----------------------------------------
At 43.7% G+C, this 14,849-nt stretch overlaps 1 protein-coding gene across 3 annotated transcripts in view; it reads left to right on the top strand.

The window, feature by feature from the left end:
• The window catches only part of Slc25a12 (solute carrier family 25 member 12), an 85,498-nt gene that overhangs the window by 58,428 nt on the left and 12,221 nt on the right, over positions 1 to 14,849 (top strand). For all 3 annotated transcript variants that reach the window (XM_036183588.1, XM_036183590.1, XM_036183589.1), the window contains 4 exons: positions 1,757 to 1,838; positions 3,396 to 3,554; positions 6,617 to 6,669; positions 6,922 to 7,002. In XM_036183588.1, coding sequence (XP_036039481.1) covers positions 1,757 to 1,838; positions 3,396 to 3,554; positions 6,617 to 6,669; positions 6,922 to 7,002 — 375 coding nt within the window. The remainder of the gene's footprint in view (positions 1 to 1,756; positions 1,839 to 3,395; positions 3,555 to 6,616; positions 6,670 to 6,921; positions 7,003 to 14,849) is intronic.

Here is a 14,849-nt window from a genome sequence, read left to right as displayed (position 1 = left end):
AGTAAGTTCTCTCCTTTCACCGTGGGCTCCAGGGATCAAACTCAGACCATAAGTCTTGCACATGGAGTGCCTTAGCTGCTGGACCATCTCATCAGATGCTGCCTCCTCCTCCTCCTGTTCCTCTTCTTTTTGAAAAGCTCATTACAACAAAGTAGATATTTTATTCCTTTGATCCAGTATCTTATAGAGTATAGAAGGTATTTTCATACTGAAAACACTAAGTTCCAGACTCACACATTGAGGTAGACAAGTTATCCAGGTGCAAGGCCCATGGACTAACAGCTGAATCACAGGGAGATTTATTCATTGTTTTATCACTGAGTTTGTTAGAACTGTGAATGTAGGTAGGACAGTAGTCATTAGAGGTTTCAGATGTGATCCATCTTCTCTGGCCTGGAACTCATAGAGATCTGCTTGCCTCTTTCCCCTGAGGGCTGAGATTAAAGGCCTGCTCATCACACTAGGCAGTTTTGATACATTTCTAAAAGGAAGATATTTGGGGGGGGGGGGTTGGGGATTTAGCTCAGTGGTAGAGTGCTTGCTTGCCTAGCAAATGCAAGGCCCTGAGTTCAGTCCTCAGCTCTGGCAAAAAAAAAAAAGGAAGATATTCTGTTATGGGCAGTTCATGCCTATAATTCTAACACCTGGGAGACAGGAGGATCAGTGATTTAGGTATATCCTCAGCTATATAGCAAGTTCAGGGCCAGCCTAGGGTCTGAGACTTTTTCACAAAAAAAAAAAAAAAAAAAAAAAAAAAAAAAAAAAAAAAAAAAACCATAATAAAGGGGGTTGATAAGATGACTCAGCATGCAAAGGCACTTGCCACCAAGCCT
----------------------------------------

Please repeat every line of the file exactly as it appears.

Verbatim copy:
At 43.7% G+C, this 14,849-nt stretch overlaps 1 protein-coding gene across 3 annotated transcripts in view; it reads left to right on the top strand.

The window, feature by feature from the left end:
• The window catches only part of Slc25a12 (solute carrier family 25 member 12), an 85,498-nt gene that overhangs the window by 58,428 nt on the left and 12,221 nt on the right, over positions 1 to 14,849 (top strand). For all 3 annotated transcript variants that reach the window (XM_036183588.1, XM_036183590.1, XM_036183589.1), the window contains 4 exons: positions 1,757 to 1,838; positions 3,396 to 3,554; positions 6,617 to 6,669; positions 6,922 to 7,002. In XM_036183588.1, coding sequence (XP_036039481.1) covers positions 1,757 to 1,838; positions 3,396 to 3,554; positions 6,617 to 6,669; positions 6,922 to 7,002 — 375 coding nt within the window. The remainder of the gene's footprint in view (positions 1 to 1,756; positions 1,839 to 3,395; positions 3,555 to 6,616; positions 6,670 to 6,921; positions 7,003 to 14,849) is intronic.

Here is a 14,849-nt window from a genome sequence, read left to right as displayed (position 1 = left end):
AGTAAGTTCTCTCCTTTCACCGTGGGCTCCAGGGATCAAACTCAGACCATAAGTCTTGCACATGGAGTGCCTTAGCTGCTGGACCATCTCATCAGATGCTGCCTCCTCCTCCTCCTGTTCCTCTTCTTTTTGAAAAGCTCATTACAACAAAGTAGATATTTTATTCCTTTGATCCAGTATCTTATAGAGTATAGAAGGTATTTTCATACTGAAAACACTAAGTTCCAGACTCACACATTGAGGTAGACAAGTTATCCAGGTGCAAGGCCCATGGACTAACAGCTGAATCACAGGGAGATTTATTCATTGTTTTATCACTGAGTTTGTTAGAACTGTGAATGTAGGTAGGACAGTAGTCATTAGAGGTTTCAGATGTGATCCATCTTCTCTGGCCTGGAACTCATAGAGATCTGCTTGCCTCTTTCCCCTGAGGGCTGAGATTAAAGGCCTGCTCATCACACTAGGCAGTTTTGATACATTTCTAAAAGGAAGATATTTGGGGGGGGGGGGTTGGGGATTTAGCTCAGTGGTAGAGTGCTTGCTTGCCTAGCAAATGCAAGGCCCTGAGTTCAGTCCTCAGCTCTGGCAAAAAAAAAAAAGGAAGATATTCTGTTATGGGCAGTTCATGCCTATAATTCTAACACCTGGGAGACAGGAGGATCAGTGATTTAGGTATATCCTCAGCTATATAGCAAGTTCAGGGCCAGCCTAGGGTCTGAGACTTTTTCACAAAAAAAAAAAAAAAAAAAAAAAAAAAAAAAAAAAAAAAAAAAACCATAATAAAGGGGGTTGATAAGATGACTCAGCATGCAAAGGCACTTGCCACCAAGCCT